Reel Film Tome

Review: Avengers Age of Ultron

By Floyd Rock

Avengers Age of Ultron is the latest link in the chain of Marvel Studio’s large scale super hero interconnected film franchise and one of the biggest movies of the year. The studio has separated their franchise into ‘phases’ that consist of a series of single hero movies, though sometimes accompanied by or introducing a secondary hero, that lead up to an Avengers team based movie, making for a useful marketing strategy which provides plenty of anticipation for upcoming joint ventures like Age of Ultron. However, Captain America: The Winter Soldier is the only entry in phase two Marvel pictures that has any considerable impact leading into the plot for Age of Ultron with director Joss Whedon trying to primarily focus on this newest Avengers movie as a sequel to the group’s first team up. The movie opens with the team storming an enemy base in the Eastern European country of Sokovia led by Baron Strucker, a Hydra officer using Loki’s staff, from the previous Avengers, for superhuman experimentation. Though the team is able to apprehend Strucker and retrieve the staff it isn’t until after an encounter with two super powered individuals, twins Wanda (Elizabeth Olsen) and Pietro Maximoff (Aaron Taylor-Johnson), one with telekinetic and mind manipulation powers and the other with super human speed, that leaves Clint Barton/Hawkeye (Jeremy Renner) injured and Tony Stark/Iron Man (Robert Downey Jr.) mentally shaken. Back at Avengers Tower Stark and Bruce Banner/The Hulk (Mark Ruffalo) discover the mapping of a sort of artificial intelligence within the strange gem that ornaments the staff, which is discovered to be another Infinity Stone, extremely powerful gems as explained in Marvel’s Guardians of the Galaxy. Together they attempt to use this new found discovery to complete a global defense program conceived by Stark called Ultron. However Ultron (Voiced by James Spader) unexpectedly comes online by itself and plans mankind’s extinction. To protect the Earth it needs to eliminate the people that live on the planet.

Avengers Age of Ultron is a lot of movie which can be an indulgent treat when it works and a hindrance when it doesn’t. This isn’t entirely due to the movie’s length but rather its collage of content, both character and narrative. Though it allows for providing a variety of elements to appreciate individually it makes it difficult for these elements to blend cohesively as the narrative unfolds which makes Age of Ultron sporadically enjoyable but inconsistent. Not that there aren’t things to enjoy for fans of Marvel’s movie franchise like funny banter, big spectacle action sequences, interconnecting storylines, and moments of fan service but it all comes together as a compromise rather than a marriage. Action sequences are top loaded into the beginning, finale, and used to break up scenes of exposition instead of integrated with them more effectively and moments of sequel building dampen what could be a more urgent and fulfilling stand alone picture. Marvel’s prior announcement of their third and fourth Avengers movies along with the heavy focus on Infinity Stone side plotting contribute to making Age of Ultron feel at times more like a second act than its own feature.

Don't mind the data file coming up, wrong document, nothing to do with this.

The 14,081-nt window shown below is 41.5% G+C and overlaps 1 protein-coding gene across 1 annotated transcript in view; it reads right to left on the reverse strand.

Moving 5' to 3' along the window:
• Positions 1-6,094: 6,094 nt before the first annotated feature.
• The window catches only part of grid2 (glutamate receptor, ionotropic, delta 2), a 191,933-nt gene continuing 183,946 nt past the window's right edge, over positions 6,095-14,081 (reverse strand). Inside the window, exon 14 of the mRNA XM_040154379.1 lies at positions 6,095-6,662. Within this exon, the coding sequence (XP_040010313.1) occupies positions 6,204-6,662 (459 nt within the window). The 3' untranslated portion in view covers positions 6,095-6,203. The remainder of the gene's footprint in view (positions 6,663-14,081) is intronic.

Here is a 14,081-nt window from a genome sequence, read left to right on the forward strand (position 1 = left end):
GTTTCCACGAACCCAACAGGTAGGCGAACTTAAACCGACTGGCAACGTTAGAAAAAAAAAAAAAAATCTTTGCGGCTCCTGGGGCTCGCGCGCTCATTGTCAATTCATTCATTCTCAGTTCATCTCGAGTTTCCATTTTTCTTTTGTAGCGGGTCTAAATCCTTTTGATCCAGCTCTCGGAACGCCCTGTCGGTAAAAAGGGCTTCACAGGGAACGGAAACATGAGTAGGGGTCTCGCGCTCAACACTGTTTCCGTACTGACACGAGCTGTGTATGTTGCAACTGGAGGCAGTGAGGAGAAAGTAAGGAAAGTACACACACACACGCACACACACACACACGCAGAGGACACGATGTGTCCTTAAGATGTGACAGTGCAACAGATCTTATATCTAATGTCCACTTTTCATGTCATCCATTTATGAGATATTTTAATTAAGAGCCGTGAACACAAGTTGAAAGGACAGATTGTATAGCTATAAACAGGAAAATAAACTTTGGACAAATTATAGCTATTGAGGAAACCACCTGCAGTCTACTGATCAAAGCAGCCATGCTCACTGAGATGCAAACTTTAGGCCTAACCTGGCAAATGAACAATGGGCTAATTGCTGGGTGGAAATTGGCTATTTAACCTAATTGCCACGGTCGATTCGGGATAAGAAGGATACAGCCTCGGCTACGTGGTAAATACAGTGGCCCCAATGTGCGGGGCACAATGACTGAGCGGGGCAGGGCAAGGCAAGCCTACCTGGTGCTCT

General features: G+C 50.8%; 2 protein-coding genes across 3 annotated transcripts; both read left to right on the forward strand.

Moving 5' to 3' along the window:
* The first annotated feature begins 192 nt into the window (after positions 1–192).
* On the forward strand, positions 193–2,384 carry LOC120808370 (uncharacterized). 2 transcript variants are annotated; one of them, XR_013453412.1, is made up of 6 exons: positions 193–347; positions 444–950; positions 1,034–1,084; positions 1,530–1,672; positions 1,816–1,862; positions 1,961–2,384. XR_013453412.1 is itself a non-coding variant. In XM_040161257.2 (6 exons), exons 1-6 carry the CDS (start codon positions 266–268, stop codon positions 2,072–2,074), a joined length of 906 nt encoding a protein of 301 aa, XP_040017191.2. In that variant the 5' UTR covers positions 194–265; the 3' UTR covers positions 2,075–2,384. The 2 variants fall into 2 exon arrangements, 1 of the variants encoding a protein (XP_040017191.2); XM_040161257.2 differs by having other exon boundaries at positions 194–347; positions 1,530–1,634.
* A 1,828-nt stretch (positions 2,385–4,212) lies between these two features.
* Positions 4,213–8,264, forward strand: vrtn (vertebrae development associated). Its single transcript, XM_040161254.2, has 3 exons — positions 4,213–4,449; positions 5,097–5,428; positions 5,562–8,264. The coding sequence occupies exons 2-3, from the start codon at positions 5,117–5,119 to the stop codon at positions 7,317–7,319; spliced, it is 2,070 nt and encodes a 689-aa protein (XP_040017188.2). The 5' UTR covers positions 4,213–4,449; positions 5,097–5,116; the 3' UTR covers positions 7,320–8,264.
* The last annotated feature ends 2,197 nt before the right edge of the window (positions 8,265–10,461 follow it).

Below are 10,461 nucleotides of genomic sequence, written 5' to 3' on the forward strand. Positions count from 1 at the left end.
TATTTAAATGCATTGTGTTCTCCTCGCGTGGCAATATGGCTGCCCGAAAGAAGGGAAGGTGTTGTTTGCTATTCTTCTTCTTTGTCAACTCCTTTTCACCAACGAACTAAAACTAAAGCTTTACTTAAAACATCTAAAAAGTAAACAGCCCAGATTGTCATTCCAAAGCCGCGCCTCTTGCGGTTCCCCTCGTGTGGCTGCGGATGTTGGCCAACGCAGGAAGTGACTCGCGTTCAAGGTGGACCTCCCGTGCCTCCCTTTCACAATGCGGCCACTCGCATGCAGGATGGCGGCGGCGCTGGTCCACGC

That said the picture still has some notable things to offer. The team’s cast of non-solo movie regulars in particular get their chance to shine. Perhaps due to getting shortchanged in the first Avengers Hawkeye gets a lot more screen and story focus this time giving him a bundle of enjoyable one-liners and more importantly using him as an emotional anchor for the team. Though he may not be the most powerful Avenger he serves as the team’s mother hen and the one team member able to ground this band of misfits to the rest of humanity. Also, in the opening, right after their raid on a Hydra base, the movie alludes to a blossoming intimacy between Banner and Natasha Romanoff/Black Widow (Scarlett Johansson). Though the pairing of the two seems out of place at first once it begins exploring their relation as a destructive force and a conditioned weapon the bonds they develop for each other make perfect sense. Last but not least there’s Vision (Paul Bettany), another artificial construct not entirely unlike Ultron and his creation is one of the highlights of the movie. While the briefest fight in the picture the conflict between fractured members of the team is one of the most effective because of the clear definition of each person’s motives. It isn’t a fight for the sake of having an action sequence to spice things up but a conflict with a purpose. The scene that follows is also one of the movie’s top character defining moments with a revelation delivered by action rather than exposition.

As an entire package Avengers Age of Ultron is like an over packed suitcase, bringing along too much for its overstuffed 141 minute runtime. While planning for an enjoyable outing it isn’t all necessary. In fact the movie runs smoothest when it’s exploring its characters, their vulnerabilities and past, and when it’s able to wind down a bit and function as just a hangout movie with its super powered team before its own unwieldy plot gets in the way again. Perhaps they just brought along too much this time with too many characters, too many side plots, and too little focus on a unified goal. For dedicated fans of Marvel’s interconnected franchise it offers its share of spectacle, humor, and fan service but as its own entry the movie comes off as more of a pit stop in a road trip than its own getaway.

C+

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